fears like heights and snakes have been passed down from our ancestors who had to fear such things

 

24

What chemical activates amygdala neurons

serotonin

25

Catharsis hypothesis—define

emotional release. In psychology, the catharsis hypothesis maintains that "releasing" aggressive energy (through action or fantasy) relieves aggressive urges.

 

26

Feel good do good phenomenon

When you feel good and then do something good,

    example- holding the door open for someone after you just did well on a test

 

27

Adaptation level phenomenon

Our tendency to form judgements, relative to neutral level defined by our prior experience

 

28

Relative deprivation

The perception that one is worse off relative to those whom one compares oneself    

Example- when you do poorly on a test when a friend does well, you feel worse off than them because they did better than you.

 

29

Behavioral medicine—define

integrates behavioral and medical knowledge and applies that knowledge with health and disease.

30

“tend and befriend” response

hypothesized stress response reaction that prompts humans to protect their own children, other children, people who are hurt or vulnerable, and to join humanitarian-oriented social groups that are intended to reduce human suffering. This often viewed as a type of altruism that is believed to be more associated with women, and is believed to be the reason behind the female tendency to use friendship and peaceful techniques to solve problems rather than force.

 

31

Stress moderating hormone released by cuddling

oxytocin

32

type a

type b

a-- uptight and annoying- higher risk for heart attacks

    Type B- relaxed and chill

33

34

complex behavior that is rigidly patterned throughout a species and is unlearned.

instinct

35

What motivates people to act certain ways

 

drive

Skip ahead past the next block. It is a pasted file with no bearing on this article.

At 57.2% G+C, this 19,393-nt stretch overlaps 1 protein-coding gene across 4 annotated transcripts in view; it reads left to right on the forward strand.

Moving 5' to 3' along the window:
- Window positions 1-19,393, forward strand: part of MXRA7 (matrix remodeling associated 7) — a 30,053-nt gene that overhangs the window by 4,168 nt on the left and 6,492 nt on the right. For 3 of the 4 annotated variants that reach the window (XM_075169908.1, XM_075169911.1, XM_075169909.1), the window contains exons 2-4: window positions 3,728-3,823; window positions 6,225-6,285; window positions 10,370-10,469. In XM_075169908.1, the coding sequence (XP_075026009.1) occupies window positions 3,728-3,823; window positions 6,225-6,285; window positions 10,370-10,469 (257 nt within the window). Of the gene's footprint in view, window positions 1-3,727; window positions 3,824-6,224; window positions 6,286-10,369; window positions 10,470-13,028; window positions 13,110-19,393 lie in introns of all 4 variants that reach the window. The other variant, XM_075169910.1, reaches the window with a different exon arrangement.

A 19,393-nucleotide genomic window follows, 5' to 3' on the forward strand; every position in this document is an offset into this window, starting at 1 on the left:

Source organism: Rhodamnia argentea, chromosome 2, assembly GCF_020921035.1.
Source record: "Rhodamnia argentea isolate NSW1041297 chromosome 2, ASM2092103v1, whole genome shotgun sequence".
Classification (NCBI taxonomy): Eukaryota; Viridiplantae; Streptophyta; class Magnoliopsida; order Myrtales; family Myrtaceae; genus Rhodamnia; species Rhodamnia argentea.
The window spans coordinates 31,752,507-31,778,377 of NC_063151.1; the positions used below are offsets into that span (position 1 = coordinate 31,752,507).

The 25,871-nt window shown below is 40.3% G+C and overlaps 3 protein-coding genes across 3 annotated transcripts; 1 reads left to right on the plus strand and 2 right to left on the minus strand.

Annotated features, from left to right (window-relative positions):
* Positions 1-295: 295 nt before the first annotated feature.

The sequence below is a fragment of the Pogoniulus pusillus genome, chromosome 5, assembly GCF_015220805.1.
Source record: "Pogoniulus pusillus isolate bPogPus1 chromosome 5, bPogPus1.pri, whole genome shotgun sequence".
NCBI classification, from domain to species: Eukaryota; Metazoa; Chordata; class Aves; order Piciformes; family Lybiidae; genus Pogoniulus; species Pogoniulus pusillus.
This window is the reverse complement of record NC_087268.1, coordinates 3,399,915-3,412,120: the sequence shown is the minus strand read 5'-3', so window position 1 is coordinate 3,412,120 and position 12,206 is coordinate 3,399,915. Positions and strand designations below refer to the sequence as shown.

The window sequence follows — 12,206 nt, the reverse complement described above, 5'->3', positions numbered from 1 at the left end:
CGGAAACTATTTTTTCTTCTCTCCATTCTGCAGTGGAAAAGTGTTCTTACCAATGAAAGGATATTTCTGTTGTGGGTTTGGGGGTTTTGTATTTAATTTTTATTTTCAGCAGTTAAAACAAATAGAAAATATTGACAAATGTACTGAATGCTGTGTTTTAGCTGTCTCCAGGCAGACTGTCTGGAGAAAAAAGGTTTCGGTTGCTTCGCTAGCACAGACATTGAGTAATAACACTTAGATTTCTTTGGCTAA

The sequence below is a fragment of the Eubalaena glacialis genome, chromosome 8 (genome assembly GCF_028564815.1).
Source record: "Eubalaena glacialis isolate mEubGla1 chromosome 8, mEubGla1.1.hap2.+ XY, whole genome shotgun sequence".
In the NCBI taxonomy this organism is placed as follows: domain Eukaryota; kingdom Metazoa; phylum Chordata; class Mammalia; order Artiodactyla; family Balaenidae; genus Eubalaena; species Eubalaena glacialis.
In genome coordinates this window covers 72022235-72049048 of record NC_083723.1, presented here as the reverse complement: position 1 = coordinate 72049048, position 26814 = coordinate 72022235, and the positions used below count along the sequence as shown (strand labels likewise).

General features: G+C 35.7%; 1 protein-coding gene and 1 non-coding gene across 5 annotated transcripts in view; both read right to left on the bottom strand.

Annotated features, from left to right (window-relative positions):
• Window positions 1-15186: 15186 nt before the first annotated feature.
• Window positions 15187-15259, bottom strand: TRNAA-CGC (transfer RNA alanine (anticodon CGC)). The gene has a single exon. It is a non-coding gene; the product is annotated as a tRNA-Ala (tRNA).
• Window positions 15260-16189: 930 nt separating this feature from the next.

36

a positive or negative environmental stimulus that motivates behavior.

incentives

37

Arousal theory states that we seek an optimum level of arousal, differs from person to person.

    Apply?

Arousal theory of motivation: apply

 

38

some needs are more important than others.  

 

self-actualization

esteem

love and belonging

safety

physiological needs

Maslow’s hierarchy of needs

39

a hormone produced in the pancreas by the islets of Langerhans that regulates the amount of glucose in the blood. The lack of insulin causes a form of diabetes.

insulin

40

blood glucose level is the amount of glucose in the blood.Glucose is a sugar that comes from the foods we eat, and it's also formed and stored inside the body. It's the main source of energy for the cells of our body, and it's carried to each cell through the bloodstream.

blood glucose

41

??? Basal metabolic rate and how it rises/falls

42

e.g. what you grew up eating influences food cravings you have (like Bedouins eating camel eyes)

Influence of culture on preferences

43

When a person stops eating and becomes underweight (15% or more) but keeps dieting because he/she thinks they are fat.

Anorexia—apply

44

People dislike people because of their gender or their weight?

 

Weight and gender discrimination

45

Environmental- junk food, fast food, no physical activity, family drives everywhere

    Genetic- if your parents are fat then you might be